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Toyota Marks Path to Freedom

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For Toyota, the path to freedom this month isn't an open road navigated by a high-powered vehicle. It's the courageous, arduous journey made by one African American in a wooden crate.

Created by Saatchi & Saatchi to celebrate Black History Month, a new Toyota print ad tells the story of Henry Brown, a black man who in 1849 packed himself in a 3-foot-by-2-foot wooden crate for a 24-hour trip to freedom, traveling from Virginia to an anti-slavery office in Philadelphia.

The ad is running in such publications as Black Enterprise, American Visions and Jet.

The effort also highlights Toyota's support of the National Underground Railroad Freedom Center, an interactive learning facility due to open in 2004 in Cincinnati.

"The goal is to pay tribute to black people who have made major achievements in the past, and for Toyota to publicize its support to African Americans," said Scott Gilbert, CEO of Saatchi in Torrance, Calif.

The commitment to diversity is not new for Toyota, said Gilbert, pointing to past efforts that have included African American pioneers such as Garrett Morgan, inventor of the automated traffic signal.

While the budget for this effort could not be determined, the car maker spends an estimated $7 million annually on diversity advertising through Saatchi. Overall, the Toyota account is budgeted at roughly $530 million annually. (The Torrance agency also works with Toyota dealer associations as well as the main Toyota Motor Sales U.S.A. account.)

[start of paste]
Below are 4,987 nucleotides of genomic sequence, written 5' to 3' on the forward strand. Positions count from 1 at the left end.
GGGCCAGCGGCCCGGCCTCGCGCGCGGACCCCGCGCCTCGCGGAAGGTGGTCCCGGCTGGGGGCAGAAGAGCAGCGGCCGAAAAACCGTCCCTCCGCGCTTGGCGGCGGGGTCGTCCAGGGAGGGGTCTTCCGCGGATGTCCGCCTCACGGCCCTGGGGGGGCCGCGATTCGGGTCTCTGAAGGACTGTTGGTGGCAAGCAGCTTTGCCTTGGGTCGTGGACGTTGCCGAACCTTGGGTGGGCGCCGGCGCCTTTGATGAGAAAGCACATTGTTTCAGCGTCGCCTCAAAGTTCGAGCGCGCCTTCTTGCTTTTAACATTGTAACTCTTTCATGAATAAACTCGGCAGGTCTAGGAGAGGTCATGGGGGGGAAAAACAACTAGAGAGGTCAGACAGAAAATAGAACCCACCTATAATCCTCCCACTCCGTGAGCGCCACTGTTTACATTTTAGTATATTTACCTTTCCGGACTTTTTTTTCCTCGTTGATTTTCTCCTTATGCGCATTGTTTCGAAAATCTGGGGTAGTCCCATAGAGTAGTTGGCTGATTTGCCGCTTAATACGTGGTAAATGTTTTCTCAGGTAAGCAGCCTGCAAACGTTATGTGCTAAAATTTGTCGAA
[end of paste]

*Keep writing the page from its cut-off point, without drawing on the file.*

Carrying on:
In recognizing Black History Month, the agency sought to tell a story rather than put together what Saatchi senior account executive Paul Goncalves called an "obligatory ad" announcing Toyota's support of the freedom center.

Notably absent from the work is any depiction of a Toyota car or any plug for the automaker beyond its name and logo and a note about its sponsorship of the center. The idea, said Goncalves, was to keep the focus on Black History Month.

The main illustration in the ad is a wooden crate along with a smaller image depicting Brown emerging from it. The accompanying text recounts his journey.

Although the ad was initially slated to appear only in February, the run was extended through the end of the year, based on reaction from African Americans.